As with the rest of the country, last weekend people in Harrow took the time to remember those lost to war. Our borough is, of course, no stranger to military activities with the Army Reserves Centre on Honeypot Lane and the RAF station in Northolt but, in this article, we’ll be looking at Harrow’s contribution to the Great War.
The start of the Great War
Following the assassination of the Austrian Archduke, Franz Ferdinand on the 28th of June 1914, Austria declared war on Serbia – a war which would soon escalate to include over 30 nations, including the UK. The war, which began in 1914 and ended in 1918 would become known as ‘The Great War’ due to the sheer scale of the operation but is also known as the First World War.
From playing field to killing field
To assist with the war effort, a military camp was established on Harrow on The Hill in 1914 and this camp would be a pivotal part of the UK’s operation. In August 1914, troops from the 1st East Lancs battalion arrived in Harrow to be trained before then making their way to Southampton.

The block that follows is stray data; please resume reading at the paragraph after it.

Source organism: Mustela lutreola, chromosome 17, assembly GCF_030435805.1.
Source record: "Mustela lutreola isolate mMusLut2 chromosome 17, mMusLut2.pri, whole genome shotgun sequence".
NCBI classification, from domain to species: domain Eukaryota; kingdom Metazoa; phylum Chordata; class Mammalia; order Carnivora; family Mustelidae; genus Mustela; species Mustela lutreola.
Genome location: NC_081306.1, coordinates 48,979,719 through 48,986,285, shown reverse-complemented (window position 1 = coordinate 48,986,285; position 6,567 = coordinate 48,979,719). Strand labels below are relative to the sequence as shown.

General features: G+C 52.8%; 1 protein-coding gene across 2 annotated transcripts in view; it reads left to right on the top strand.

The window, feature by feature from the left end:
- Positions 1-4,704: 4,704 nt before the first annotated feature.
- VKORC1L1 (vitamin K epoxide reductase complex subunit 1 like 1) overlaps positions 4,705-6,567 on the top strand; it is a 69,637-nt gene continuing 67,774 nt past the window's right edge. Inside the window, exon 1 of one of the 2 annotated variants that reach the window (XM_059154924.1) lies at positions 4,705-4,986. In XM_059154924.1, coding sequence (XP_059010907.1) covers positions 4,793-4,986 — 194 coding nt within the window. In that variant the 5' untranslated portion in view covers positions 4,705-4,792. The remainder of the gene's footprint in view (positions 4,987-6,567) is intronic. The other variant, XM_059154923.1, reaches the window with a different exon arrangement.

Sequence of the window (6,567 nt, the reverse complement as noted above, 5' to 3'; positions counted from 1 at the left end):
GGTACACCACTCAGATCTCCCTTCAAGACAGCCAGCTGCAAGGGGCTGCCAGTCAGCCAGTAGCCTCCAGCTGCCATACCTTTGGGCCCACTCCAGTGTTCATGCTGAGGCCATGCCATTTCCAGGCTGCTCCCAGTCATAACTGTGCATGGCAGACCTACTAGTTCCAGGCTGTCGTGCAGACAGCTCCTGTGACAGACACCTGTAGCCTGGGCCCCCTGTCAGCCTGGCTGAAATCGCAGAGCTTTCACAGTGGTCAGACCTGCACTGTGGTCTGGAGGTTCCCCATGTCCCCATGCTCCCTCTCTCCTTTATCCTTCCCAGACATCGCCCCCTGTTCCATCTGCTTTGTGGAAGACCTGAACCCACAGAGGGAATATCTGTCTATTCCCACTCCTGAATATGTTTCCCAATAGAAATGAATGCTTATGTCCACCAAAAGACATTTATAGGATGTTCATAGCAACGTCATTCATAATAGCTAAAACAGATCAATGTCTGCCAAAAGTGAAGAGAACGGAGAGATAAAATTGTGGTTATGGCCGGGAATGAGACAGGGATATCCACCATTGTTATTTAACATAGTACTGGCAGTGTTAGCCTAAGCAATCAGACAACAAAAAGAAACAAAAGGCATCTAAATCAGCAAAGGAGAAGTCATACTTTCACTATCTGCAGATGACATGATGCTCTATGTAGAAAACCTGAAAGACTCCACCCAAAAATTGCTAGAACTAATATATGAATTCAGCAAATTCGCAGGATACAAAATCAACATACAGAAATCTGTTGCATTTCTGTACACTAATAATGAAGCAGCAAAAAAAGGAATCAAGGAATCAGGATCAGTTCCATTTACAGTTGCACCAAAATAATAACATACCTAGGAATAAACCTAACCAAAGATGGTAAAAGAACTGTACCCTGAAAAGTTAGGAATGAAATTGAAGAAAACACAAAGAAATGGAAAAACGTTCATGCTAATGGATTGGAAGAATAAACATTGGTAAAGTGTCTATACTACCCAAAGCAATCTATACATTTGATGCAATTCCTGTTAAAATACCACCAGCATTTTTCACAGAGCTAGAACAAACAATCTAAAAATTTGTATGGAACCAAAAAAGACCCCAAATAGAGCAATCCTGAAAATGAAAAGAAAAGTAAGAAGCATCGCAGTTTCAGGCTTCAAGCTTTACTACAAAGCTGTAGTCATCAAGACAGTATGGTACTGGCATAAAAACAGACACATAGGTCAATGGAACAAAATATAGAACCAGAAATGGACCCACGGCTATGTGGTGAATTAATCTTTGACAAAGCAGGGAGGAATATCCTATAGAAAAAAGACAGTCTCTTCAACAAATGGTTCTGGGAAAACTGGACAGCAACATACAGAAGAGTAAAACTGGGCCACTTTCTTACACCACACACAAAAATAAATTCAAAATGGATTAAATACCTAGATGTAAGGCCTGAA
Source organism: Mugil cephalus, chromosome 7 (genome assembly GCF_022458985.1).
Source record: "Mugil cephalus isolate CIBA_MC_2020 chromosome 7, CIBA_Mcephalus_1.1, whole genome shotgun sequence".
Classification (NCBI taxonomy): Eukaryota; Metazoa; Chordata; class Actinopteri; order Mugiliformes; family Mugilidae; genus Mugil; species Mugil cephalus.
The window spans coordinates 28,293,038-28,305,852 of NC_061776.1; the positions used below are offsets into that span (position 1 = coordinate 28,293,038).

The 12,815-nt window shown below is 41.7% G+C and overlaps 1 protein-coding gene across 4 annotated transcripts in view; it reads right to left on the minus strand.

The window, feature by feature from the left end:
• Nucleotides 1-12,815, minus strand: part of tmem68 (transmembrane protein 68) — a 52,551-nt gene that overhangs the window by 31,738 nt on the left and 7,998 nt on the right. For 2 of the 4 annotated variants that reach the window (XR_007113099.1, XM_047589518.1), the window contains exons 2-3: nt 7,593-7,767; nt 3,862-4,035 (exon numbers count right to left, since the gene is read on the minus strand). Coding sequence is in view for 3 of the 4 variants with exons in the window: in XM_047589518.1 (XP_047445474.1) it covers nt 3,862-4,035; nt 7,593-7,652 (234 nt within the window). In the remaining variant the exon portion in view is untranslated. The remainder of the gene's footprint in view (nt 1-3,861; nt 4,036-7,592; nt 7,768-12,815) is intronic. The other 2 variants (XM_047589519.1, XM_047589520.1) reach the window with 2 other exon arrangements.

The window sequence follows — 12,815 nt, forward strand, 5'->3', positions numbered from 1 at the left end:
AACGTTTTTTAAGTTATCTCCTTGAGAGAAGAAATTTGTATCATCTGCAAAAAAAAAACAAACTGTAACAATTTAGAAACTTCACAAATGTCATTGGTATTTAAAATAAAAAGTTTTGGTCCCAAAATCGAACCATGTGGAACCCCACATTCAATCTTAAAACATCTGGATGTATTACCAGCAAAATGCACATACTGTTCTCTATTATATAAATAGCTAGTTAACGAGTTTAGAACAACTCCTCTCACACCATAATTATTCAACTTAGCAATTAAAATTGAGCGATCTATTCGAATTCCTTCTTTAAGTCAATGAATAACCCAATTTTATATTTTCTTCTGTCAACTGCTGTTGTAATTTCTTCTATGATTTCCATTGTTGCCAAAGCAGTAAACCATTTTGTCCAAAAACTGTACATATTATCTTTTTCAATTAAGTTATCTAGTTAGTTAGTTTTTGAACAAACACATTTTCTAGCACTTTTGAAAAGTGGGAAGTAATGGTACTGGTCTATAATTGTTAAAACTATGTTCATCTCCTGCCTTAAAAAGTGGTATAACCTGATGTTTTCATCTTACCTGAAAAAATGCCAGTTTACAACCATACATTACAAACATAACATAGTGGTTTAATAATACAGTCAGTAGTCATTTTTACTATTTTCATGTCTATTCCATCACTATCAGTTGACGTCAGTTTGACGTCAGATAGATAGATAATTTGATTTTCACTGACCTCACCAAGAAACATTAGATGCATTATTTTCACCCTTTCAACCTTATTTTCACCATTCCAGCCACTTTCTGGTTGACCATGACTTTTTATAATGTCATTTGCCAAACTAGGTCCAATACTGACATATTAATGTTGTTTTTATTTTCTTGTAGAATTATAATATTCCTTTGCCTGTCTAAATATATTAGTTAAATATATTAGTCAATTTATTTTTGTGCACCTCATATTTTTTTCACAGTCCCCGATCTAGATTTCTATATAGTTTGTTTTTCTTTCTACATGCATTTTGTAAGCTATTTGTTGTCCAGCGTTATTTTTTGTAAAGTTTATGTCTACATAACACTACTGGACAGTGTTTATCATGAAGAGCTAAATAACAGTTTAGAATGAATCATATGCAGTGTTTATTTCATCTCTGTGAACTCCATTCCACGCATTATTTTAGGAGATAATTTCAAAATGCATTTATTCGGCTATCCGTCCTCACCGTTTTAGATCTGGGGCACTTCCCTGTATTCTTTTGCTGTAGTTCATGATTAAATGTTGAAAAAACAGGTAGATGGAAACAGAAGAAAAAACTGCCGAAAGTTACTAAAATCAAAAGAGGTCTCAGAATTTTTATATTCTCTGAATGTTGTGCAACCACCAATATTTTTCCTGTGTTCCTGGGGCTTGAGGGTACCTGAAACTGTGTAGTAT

The military camp in Harrow was established on one of Harrow School’s playing fields and, to this day, visitors to the school can observe the WW1 Shrine including a plaque which was erected on the 3rd of June 1926, under the watchful eye of the Archbishop of Canterbury.
Like other parts of the country, Harrow came under fire during the Great War and, in 2018, an unexploded bomb from WW1 was discovered in Stanmore – and was safely deactivated and removed by specialist teams.
Caring for the wounded
As well as a training base for soldiers, Harrow also provided a convalescent facility for the injured. On the 31st of March 1915, a large house in College Road, known as Homeleigh was repurposed as an auxiliary hospital. The hospital provided beds and medical care to wounded soldiers as well as a recreation room which could accommodate up to 50 soldiers.
Peace and PE on the Hill
Thankfully, in 2022, Harrow School’s playing fields see nothing more violent than the odd game of rugby, although the WW1 shrine in the school remains a testament to those who made the ultimate sacrifice during the Great War.